Currently many states have limited 'rights of conscience' statutes protecting some health care workers from participating in certain health care services, based on religious or moral objection. Twenty—five states protect the civil rights of all health care workers who conscientiously object only to participation in abortion. Four states have no protection whatsoever for the rights of health care providers, and only one state, Illinois, protects all providers, institutions and payers who refuse to provide any health care service on religious or moral objection. Only eleven states protect the civil rights of medical and nursing students. There is also federal legislation allowing workers in hospitals to conscientiously object to participating in abortion.
It is vitally important that all current conscience laws for health care workers be upheld, and more protective legislation passed. Strong public support for all health care workers who have objection to any medical procedure is of paramount importance. Americans are much more vulnerable than they think to being denied life—saving care, especially if such care is expensive and they are disabled. This is already happening with increasing frequency.  The public has nothing to fear from physicians and other health care workers who are conscientious objectors to certain medical practices; they are free to seek care elsewhere.  What is much more terrifying and dangerous is the elimination of the voices of conscientious objection from the practice of medicine altogether.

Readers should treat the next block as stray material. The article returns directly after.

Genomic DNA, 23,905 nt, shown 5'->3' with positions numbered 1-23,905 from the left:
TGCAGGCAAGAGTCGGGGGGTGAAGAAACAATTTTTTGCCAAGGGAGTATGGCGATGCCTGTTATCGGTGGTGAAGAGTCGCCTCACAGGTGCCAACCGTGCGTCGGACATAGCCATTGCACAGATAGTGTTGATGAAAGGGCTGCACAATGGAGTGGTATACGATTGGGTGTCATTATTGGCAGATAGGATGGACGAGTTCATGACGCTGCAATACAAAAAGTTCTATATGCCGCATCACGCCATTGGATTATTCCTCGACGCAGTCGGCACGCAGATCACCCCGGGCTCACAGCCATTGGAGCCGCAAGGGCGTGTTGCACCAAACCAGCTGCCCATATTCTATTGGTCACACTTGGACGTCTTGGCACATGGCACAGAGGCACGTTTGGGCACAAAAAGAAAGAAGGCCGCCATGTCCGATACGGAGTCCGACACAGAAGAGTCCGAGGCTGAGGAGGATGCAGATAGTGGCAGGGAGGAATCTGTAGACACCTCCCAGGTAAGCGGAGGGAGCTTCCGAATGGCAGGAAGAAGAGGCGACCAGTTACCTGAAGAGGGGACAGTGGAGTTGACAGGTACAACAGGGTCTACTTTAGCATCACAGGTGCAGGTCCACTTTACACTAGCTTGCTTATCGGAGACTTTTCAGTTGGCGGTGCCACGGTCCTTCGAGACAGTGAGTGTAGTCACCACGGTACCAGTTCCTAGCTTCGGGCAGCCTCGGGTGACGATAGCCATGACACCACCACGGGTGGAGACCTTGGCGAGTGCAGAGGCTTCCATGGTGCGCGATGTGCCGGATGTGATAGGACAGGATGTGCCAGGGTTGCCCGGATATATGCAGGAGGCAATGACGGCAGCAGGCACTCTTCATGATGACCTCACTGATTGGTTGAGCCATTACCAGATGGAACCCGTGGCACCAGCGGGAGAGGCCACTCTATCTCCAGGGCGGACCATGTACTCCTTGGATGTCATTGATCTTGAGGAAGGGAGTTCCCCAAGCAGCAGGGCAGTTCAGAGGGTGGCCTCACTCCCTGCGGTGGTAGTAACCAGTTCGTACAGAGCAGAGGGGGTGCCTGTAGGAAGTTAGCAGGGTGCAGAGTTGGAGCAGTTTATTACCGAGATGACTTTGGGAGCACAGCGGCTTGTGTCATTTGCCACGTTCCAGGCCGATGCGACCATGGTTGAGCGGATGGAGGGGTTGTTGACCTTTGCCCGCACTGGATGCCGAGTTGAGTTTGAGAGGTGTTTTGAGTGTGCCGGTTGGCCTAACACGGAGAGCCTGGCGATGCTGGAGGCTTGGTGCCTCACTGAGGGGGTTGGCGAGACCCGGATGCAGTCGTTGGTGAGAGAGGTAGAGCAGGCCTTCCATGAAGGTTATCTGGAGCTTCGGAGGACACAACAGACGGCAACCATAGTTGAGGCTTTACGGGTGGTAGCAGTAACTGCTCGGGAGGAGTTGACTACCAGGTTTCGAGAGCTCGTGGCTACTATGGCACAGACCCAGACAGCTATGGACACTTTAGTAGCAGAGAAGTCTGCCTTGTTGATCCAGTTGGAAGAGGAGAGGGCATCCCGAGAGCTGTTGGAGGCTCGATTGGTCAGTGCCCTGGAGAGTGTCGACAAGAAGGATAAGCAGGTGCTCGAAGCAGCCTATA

Did you ever wonder how involuntary euthanasia took root in the Netherlands and spun out of control? Many of the elderly in Dutch retirement homes have learned to dread going into the hospital, fearing that their lives may be terminated.  How did a casual attitude toward medical killing become entrenched in a nation's medical system?  Could this happen in the United States of America?  Would American doctors ever acquiesce to such a system?
There are several steps along the way before Netherlands—type medical killing could occur in the U.S, but we may be farther along that path than commonly appreciated. If involuntary euthanasia is to take hold here, first the moral and ethical foundations of valuing life within the medical professions must de undermined.
A major step has already taken place, almost unnoticed by the general public. The tepid modern alternatives to the Hippocratic Oath, such the World Medical Association's Declaration of Geneva, came into widespread use in America after World War II. The now—unused original Hippocratic Oath was a covenant between the physician and patient. In addition to swearing to uphold patient confidentiality, and prohibiting sexual relations between physician and patient, the Oath specifically prohibited medical killing. Both abortion and physician—assisted suicide were violations of the Oath American physicians once affirmed. Unbeknownst to most Americans, U.S. physicians have not had to swear off medical killing for decades.
To enable medical killing, second, pro—life forces within the medical profession must be extinguished or made impotent. This is fairly close to happening already. Currently, medical elites are almost universally pro—abortion, adopting a secular and utilitarian mindset, largely cut loose from Judeo—Christian roots. It is increasingly difficult to obtain or maintain faculty positions in medical schools in the U.S., if one does not adopt the pro—choice line.  There is pressure to perform abortions in medical training programs. The New England Journal of Medicine has published editorials promoting euthanasia, as well as surveys indicating that many physicians have surreptitiously practiced it.